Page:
• Carrie is actively searching for a job and has just broken up with her longtime boyfriend, Nelson. She silently updates her relationship status, hoping to avoid public discussion, but Nelson’s sister posts a long, profanity-riddled rant directly to her Facebook page in the middle of the night. When she discovers it, Carrie deletes it just as quietly as she hid her breakup, but she cannot be certain that her employers have not already seen it. How will they view her if they have?

No matter who you are, the fact is that you probably love—or are—someone with a spotty public record. Maybe your aunt has no filter, or your brother uses Twitter exclusively to heap poorly-researched scorn on politicians with whom he disagrees. Maybe your sister recently spent time in prison for shoplifting, or your best friend only posts photos of himself shirtless and brandishing automatic weapons. You have embraced these people without judging them, and accepted their poor decision-making skills without copying them. To potential employers, however, you could be guilty by association. It would be rude and hurtful to sever all ties with these people just to improve your job prospects; they would never understand your reasoning, and you would ultimately lose more than you gained.

When Millennials pursue careers they are forced to create new identities in order to be successful. It isn’t forgery; the desire to achieve professionally lurks in every one of us. Instead, it’s akin to the separation older generations made decades ago. Consider this: if Anna Wintour likes to watch cute cat videos, we will never know, because for her to reveal such a predilection would violate her no-nonsense façade. Everyone loves a bit of light-hearted fun, but where Baby Boomers and Gen Xers know how to hide it, Millennials are predisposed to share everything.

Where Baby Boomers have fought hard learning how to use new communication and entertainment platforms, Millennials, who have always known how to navigate the Digital Age in this manner, must adapt to using technology for business instead of pleasure. Unlike Boomers and Gen Xers, most of us began using social media in our adolescence; our teenage angst and indignation are readily available. For those of us who are active members of Facebook and Twitter, these pubescent failures will be difficult—if not impossible—to scrub away.

All of us have been hearing for years that potential employers can, and will, search for us online to review our social media profiles as part of the hiring process; hardly a week goes by that someone has not made the news for being fired after posting an insulting rant directed at an individual or group. Somehow, many Millennials have managed to delude ourselves into believing that this 1) would never happen to us, or that 2) we can always make a turn around. Now, we are each left with a decade’s worth of detailed records—including friendships, breakups, bad decisions, and fickle loyalties—shared ingorantly by our teenage selves, following us around the Internet: evidence of who we were in previous lives and how we became who we are today.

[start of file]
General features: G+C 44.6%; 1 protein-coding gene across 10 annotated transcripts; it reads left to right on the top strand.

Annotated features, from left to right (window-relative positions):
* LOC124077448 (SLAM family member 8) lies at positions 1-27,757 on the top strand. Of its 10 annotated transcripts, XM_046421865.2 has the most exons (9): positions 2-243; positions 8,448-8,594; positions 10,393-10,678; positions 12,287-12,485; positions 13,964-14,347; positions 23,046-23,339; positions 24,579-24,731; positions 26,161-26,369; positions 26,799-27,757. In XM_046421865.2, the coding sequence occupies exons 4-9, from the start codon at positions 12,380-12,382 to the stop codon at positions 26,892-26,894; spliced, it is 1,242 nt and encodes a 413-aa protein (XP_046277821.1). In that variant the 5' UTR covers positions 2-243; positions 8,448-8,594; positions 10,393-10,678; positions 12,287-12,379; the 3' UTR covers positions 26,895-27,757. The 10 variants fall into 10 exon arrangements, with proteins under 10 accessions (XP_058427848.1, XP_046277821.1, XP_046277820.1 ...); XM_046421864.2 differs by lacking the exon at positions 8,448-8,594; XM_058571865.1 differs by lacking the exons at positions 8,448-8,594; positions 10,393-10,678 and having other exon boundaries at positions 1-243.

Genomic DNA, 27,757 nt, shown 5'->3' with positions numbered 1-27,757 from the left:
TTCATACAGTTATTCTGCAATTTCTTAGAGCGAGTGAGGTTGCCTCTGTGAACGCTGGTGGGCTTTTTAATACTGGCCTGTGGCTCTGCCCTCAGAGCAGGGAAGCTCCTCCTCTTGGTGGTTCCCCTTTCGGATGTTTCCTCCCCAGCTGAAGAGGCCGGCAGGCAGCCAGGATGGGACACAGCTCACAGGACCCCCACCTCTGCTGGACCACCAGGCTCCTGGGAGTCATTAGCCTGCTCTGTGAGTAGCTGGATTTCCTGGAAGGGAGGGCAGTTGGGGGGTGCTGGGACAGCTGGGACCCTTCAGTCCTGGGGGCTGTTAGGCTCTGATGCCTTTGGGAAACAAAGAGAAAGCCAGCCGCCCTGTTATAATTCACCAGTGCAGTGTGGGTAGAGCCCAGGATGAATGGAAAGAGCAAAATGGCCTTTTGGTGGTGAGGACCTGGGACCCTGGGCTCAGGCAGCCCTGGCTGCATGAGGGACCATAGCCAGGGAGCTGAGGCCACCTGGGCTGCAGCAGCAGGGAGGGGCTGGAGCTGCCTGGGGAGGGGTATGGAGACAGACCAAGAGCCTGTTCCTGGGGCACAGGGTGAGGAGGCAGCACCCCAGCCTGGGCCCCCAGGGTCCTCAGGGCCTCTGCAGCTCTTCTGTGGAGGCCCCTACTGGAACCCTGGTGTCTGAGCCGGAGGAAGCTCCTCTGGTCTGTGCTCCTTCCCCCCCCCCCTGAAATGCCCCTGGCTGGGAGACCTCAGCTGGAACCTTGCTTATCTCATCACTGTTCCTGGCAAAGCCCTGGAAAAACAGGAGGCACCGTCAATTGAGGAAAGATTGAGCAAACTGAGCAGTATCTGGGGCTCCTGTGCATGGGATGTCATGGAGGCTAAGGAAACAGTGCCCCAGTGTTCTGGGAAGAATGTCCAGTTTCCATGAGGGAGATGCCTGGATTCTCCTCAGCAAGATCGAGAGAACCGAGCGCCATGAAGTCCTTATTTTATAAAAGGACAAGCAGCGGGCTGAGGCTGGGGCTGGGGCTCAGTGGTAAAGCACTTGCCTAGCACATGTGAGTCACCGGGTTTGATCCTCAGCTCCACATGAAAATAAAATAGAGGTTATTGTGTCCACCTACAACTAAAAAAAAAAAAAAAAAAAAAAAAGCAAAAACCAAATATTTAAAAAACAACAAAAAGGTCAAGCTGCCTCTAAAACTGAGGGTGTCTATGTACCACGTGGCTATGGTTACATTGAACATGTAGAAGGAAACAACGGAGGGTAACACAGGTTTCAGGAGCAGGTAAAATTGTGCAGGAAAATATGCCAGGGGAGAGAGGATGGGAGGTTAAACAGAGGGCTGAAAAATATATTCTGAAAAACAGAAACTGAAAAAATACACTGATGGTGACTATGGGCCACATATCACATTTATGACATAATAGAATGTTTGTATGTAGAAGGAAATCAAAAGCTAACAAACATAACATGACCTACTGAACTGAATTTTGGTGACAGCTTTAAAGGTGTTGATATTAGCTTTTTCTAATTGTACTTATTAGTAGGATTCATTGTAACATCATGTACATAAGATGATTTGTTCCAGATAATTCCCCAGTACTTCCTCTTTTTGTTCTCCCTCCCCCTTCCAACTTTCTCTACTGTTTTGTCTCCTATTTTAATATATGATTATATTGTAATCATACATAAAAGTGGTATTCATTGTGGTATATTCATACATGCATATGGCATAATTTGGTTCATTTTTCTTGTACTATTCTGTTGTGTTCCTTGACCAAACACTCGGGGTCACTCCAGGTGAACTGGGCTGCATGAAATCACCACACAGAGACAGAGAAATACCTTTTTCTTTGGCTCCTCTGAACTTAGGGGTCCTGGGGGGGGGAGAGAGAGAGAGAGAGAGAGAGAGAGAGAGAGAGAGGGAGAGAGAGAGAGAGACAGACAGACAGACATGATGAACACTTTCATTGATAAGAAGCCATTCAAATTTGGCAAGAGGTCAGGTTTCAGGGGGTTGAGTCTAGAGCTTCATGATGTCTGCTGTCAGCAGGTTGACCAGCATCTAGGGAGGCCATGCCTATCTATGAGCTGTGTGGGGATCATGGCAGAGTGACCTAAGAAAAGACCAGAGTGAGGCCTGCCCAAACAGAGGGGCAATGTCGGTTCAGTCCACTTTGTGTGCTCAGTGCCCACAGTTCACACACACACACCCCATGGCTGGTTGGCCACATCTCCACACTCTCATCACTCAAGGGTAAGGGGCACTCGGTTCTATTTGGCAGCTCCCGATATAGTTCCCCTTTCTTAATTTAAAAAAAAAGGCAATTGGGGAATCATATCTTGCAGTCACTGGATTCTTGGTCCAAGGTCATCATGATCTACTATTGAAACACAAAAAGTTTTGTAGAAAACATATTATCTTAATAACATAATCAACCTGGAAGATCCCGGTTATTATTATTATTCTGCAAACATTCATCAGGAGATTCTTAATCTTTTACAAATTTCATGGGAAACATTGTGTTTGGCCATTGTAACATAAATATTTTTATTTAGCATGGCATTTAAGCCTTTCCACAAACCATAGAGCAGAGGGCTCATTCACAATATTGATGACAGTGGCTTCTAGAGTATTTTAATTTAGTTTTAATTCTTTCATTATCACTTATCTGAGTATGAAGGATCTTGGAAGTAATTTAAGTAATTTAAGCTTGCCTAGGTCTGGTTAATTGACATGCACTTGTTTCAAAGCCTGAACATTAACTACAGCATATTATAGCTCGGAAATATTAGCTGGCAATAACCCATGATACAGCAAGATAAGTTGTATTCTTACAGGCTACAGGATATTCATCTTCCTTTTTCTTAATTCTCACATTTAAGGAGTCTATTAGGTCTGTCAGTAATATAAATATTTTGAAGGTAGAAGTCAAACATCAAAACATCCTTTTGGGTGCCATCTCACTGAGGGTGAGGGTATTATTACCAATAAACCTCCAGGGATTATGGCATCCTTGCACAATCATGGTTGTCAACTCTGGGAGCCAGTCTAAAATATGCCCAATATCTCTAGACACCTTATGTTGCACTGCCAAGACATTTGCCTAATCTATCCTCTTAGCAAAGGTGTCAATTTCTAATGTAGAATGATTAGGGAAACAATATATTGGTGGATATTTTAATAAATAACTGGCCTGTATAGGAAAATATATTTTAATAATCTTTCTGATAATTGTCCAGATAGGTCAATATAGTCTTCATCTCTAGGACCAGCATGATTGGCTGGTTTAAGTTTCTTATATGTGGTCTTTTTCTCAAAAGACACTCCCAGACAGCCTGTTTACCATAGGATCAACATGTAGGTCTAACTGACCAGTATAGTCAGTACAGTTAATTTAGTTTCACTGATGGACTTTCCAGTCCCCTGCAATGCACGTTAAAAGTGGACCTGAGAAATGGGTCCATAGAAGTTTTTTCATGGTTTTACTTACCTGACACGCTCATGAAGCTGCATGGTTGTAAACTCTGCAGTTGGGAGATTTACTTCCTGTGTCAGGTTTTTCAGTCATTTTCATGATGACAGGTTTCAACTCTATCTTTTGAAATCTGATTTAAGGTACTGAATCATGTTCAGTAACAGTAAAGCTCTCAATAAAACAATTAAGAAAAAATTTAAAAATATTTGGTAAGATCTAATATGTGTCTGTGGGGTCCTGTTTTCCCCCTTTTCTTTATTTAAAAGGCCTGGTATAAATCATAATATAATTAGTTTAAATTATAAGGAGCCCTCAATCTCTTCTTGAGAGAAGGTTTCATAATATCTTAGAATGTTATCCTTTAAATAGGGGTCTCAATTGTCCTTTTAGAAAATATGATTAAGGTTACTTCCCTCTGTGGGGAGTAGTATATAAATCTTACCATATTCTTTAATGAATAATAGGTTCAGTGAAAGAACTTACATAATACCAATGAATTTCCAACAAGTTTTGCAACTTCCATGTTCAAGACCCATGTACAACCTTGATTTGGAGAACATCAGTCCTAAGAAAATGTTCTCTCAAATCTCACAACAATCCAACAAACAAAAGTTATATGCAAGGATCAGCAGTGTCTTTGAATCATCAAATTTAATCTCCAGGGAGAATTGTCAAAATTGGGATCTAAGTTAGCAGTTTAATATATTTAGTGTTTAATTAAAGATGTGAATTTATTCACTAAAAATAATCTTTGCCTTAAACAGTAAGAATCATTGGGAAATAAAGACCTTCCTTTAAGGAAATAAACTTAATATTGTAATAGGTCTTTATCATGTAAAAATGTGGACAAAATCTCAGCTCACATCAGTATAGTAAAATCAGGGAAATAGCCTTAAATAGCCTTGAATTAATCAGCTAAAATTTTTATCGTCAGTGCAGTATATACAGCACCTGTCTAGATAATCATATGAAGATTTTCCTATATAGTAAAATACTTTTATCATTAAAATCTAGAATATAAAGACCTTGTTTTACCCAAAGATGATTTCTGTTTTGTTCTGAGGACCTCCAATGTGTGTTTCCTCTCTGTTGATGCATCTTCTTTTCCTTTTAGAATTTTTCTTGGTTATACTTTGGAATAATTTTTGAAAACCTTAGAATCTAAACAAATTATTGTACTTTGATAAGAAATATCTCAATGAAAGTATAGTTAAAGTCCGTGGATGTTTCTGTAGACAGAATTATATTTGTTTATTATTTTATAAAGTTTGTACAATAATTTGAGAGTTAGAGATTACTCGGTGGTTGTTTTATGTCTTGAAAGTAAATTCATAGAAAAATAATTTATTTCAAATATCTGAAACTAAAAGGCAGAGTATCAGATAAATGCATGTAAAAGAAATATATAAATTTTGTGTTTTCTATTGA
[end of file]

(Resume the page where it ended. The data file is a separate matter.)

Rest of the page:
For those of us in creative fields, it gets even trickier. Not too long ago, philosophy held that a burgeoning artist’s work spoke for itself; the creator—his life, values, and personal interests—meant nothing in comparison to his creation. In a society where the entire developed world connects instantly and simultaneously, however, the artist has to be not only accessible, but also likable. Just as her work cannot be boring or trite, she herself must be just as interesting. But personal interests may be just as suspect as your interpersonal relationships.

The rules of etiquette have yet to catch up to social media. Most of us know better than to type in all caps or put our naked photos on the Internet, but we haven’t figured out the small things yet. Unfortunately, the small things are sometimes the most important. Look through the pages you’ve liked on Facebook. Do those comedy feeds spell great sense of humor or unprofessional? Is your appreciation for the new Hobbit films whimsical or immature? Will liking particular political candidates or sports teams prevent you from getting that job? Will scrubbing your profiles entirely of Likes and Followings make you totally boring and unhirable?